Frederick Abberline

Our latest novel, Cold Stone and Ivy, by H. Leighton Dickson, is a Gothic steampunk mystery. Set in England, (Lancashire and London, mostly) during 1888, the book features several real people as characters. Tyche and author H. Leighton Dickson will be showcasing some of these historical figures in the next few weeks.

Frederick Abberline has the most familiarity with the Ripper case in Cold Stone and Ivy. Meeting him is not an eagerly anticipated occurrence for the characters within the book. Being questioned by him is to be suspected of grisly murders . . .

Inspector Frederick George Abberline

Inspector Frederick George Abberline

The lead investigator on the Ripper case was Frederick Abberline. Although an Inspector at Scotland Yard, Abberline was transferred back to Division H, Whitechapel, due to his familiarity with the area (he had been the Local Inspector at Division H for several years), after the death of Mary Ann “Polly” Nichols.

In popular culture, Abberline has been depicted as an alcoholic (Michael Caine in the mini-series Jack the Ripper) and as a psychic opium addict (Johnny Depp in From Hell). In actuality, the portly Abberline resembled, according to then Detective Constable Walter Drew, a “bank manager or a solicitor”.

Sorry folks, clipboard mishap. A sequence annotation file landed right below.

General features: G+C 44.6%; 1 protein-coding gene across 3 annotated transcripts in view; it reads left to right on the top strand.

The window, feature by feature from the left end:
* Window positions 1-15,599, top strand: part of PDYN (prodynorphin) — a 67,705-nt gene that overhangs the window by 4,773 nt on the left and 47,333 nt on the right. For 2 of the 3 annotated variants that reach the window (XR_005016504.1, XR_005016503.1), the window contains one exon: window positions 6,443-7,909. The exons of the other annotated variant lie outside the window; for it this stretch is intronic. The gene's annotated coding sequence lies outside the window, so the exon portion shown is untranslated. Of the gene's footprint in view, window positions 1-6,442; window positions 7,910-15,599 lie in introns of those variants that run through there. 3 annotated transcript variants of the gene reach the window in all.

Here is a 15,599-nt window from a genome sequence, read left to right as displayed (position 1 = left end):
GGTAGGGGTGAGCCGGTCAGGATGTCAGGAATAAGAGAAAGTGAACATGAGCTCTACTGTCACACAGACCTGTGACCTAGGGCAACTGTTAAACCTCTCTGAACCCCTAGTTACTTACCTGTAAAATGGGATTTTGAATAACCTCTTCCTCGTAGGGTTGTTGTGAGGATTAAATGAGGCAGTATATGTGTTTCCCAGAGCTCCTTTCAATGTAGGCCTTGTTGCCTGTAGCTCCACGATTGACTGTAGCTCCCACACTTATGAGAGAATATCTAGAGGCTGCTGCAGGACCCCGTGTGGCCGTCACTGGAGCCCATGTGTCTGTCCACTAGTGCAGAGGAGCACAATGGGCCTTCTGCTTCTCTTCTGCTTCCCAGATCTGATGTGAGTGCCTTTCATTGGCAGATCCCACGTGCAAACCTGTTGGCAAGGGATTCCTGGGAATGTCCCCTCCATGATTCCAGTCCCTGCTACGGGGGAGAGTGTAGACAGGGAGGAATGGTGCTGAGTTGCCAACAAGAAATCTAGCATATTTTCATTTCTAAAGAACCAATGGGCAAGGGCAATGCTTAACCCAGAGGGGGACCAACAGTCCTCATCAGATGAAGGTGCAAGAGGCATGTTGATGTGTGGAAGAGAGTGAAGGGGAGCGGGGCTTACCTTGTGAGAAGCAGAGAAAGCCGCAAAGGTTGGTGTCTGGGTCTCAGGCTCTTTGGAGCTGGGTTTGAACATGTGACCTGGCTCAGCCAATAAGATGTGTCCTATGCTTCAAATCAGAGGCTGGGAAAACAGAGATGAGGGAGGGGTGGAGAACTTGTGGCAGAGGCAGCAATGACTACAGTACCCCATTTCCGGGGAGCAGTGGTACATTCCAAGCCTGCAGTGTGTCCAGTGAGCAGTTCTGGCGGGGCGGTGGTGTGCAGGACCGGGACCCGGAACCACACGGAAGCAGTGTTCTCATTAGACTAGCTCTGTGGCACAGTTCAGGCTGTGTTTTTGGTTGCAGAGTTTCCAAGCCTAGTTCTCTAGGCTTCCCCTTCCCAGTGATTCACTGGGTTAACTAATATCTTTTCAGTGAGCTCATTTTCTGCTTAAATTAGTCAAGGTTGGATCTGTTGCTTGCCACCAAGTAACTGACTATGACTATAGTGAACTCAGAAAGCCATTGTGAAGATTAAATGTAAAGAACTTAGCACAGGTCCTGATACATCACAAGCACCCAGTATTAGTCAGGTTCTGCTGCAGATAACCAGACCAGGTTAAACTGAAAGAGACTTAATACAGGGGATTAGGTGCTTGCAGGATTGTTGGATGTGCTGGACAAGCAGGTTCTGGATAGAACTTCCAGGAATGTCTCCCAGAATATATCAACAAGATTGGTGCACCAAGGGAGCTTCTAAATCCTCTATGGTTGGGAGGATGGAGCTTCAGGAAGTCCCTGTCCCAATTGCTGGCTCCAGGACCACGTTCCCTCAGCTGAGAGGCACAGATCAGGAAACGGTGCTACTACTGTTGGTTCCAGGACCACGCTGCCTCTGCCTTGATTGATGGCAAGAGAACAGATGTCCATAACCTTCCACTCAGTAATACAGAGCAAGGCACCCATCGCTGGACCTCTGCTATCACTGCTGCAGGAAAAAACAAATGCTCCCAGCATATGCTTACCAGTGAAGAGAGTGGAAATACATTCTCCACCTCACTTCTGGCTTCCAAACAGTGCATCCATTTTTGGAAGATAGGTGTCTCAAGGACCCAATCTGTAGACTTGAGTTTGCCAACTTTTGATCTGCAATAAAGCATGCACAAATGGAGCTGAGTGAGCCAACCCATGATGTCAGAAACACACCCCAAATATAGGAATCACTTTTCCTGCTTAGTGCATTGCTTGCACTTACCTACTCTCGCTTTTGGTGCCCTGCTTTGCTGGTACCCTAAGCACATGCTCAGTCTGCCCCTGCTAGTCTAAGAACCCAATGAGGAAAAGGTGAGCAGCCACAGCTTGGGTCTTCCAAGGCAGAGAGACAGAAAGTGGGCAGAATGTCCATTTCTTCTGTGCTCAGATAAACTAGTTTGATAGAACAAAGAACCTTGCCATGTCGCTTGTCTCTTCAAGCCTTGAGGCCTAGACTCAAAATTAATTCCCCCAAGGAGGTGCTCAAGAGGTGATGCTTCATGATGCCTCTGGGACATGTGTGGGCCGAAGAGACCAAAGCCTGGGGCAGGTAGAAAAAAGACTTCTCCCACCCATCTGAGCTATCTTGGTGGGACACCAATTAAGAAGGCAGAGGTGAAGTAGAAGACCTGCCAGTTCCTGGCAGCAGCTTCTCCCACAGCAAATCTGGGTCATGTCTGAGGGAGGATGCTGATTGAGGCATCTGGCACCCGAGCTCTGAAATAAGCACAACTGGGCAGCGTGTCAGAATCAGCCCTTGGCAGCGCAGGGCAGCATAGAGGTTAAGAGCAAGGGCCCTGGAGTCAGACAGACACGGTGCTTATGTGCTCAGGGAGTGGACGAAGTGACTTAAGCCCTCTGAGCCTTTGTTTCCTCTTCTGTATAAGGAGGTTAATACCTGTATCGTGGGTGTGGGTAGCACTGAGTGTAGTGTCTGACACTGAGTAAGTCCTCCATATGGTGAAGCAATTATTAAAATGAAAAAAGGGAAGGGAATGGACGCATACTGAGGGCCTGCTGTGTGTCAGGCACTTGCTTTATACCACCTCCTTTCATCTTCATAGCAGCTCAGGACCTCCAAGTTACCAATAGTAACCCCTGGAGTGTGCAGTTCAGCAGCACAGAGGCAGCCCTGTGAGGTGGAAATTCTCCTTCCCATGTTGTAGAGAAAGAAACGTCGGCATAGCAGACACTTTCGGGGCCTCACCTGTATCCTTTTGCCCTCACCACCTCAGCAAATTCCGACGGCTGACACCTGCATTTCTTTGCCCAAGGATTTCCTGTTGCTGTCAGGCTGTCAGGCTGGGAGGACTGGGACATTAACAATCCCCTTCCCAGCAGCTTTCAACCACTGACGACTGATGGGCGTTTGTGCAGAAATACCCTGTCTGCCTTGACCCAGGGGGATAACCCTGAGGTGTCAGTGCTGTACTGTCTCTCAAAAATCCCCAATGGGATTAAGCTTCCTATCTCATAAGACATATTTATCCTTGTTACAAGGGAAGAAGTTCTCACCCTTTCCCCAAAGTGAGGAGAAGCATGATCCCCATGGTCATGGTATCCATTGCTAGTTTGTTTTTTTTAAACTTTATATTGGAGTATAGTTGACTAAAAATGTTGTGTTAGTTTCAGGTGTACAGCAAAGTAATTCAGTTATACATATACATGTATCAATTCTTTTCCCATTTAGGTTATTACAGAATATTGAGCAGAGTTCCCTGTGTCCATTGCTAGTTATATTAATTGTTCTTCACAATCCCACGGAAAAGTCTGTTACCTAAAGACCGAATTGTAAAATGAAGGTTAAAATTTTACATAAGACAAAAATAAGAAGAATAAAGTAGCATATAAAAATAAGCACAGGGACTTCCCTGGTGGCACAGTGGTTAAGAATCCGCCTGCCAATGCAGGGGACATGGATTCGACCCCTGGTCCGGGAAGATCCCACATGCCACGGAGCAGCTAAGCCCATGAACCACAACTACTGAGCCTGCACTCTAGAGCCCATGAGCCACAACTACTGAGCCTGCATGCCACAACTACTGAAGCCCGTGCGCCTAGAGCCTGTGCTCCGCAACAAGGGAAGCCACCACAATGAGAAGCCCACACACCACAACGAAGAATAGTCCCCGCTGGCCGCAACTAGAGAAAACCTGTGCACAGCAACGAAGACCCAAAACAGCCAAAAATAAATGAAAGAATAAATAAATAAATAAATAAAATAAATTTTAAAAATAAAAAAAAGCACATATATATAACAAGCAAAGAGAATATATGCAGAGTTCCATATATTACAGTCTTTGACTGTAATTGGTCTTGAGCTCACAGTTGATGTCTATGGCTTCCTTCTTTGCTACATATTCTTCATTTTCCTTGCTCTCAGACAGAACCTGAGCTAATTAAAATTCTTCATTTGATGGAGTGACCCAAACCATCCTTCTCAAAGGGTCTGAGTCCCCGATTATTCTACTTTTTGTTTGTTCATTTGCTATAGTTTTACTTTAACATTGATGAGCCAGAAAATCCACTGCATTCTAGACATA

Despite investigating several butchers, organizing a door-to-door inquiry, and conducting a few “identification parades”, Abberline, as we all know, never caught Jack the Ripper, and he was reassigned to Scotland Yard’s Central Office in 1889. He would go on to investigate the Cleveland Street Scandal. Eventually, he retired from Scotland Yard in 1892 and worked for twelve years at the European agency of the Pinkerton Detective Agency. He retired in 1904 and died in 1929.

Abberline’s preferred Ripper suspect was Severyn Klosowski (also known as George Chapman), although later Ripper scholars (Ripperologists), disagree with Abberline on this, as Chapman was a poisoner.

In 2011, Spanish writer Jose Luis Abad put forth the theory that Abberline himself was the Ripper! What would have the “gently” spoken, banker-like inspector thought about that?

For further reading, please visit Casebook: Jack the Ripper, The Jack the Ripper Tour, and Jack the Ripper 1888.


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